Currently, there is a substantial purchase price gap between plug-ins and HEVs, but because of their different technological requirements these two types of automobiles may advance at different rates (similar to HEVs and ICEVs). Fully electric plug-in vehicles such as the Nissan LEAF offer the possibility of a steeper improvement curve and subsequently a faster decline in costs. According to Tesla’s Elon Musk, Lithium-ion battery prices (in $ per kilowatt-hour) improve at about an 8% annual basis, which if continued would result in dramatically lower purchase prices for plug-in vehicles. These gains would also reduce hybrid costs, but because plug-in vehicles use bigger batteries, they stand to benefit more. If purchase prices come down at an accelerated rate, plug-in vehicles are likely to attract ever-more potential HEV buyers and likely would result in a steady decrease in HEV sales.
CAFE as a potential savior
Two possible exceptions could result in an increase in HEV market share. Firstly, dramatic improvements in the purchase price gap between HEVs and comparable ICEVs could lead to commensurate growth in hybrid sales. Secondly, if HEVs offer a more economical way for auto makers to meet fuel economy or emissions standards, then hybrid technology might be incorporated into cars by default. CAFE standards require that vehicles such as the Honda Civic need to reach 43 mpg by the 2025 model year. While the Civic Hybrid currently achieves these figures, the ICEV model needs to improve by over 8 mpg to be in compliance. If auto makers are unable to meet CAFE requirements though measures such as using lightweight materials (see the new Ford F150) and more efficient internal combustion engines, then they may turn to hybrid technology.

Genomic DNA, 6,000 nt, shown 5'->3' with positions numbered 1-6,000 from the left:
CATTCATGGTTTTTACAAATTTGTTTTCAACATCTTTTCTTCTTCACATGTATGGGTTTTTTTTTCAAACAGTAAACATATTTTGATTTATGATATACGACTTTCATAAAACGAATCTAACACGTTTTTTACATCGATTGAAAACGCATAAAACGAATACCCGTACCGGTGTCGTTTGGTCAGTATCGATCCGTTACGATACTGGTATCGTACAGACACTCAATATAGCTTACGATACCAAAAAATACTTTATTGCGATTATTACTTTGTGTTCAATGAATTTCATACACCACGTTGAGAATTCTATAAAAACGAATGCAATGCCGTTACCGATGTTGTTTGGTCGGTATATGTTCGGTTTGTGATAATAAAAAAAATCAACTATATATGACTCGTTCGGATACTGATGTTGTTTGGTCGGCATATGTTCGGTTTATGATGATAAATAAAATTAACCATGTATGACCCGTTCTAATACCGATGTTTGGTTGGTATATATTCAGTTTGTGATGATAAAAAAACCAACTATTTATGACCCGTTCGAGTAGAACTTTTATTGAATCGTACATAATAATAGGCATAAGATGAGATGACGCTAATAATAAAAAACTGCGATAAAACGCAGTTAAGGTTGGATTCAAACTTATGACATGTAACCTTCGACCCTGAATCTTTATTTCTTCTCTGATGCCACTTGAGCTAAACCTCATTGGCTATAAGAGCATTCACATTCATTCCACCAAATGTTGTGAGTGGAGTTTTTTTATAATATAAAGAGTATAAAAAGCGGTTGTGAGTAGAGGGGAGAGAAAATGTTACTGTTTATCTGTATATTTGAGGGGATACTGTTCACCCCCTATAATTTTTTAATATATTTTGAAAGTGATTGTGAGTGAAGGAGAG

Recent changes in the automotive market have reduced the appeal of many factors which historically encouraged consumers to adopt HEVs, leading to stagnation in sales. Grounds for optimism include a narrowing of the purchase price gap with ICEVs and their potential introduction into the general fleet due to CAFE standards. However, the competitive vise of improving ICEVs from bottom and plug-in vehicles from the top suggests a dark outlook for the future of HEVs.
 2014 Sonata figures were not included because of a model shuffle which distorted comparison of the hybrid version to the SE trim.
 The scale in Figure 2 goes from 5 being ‘extremely important’ to 1 being ‘not at all important’.
1. All graphs created by the author.
2. Photo of Honda Civic hybrid by Mariordo Mario Roberto Duran Ortiz and used under this Creative Commons license.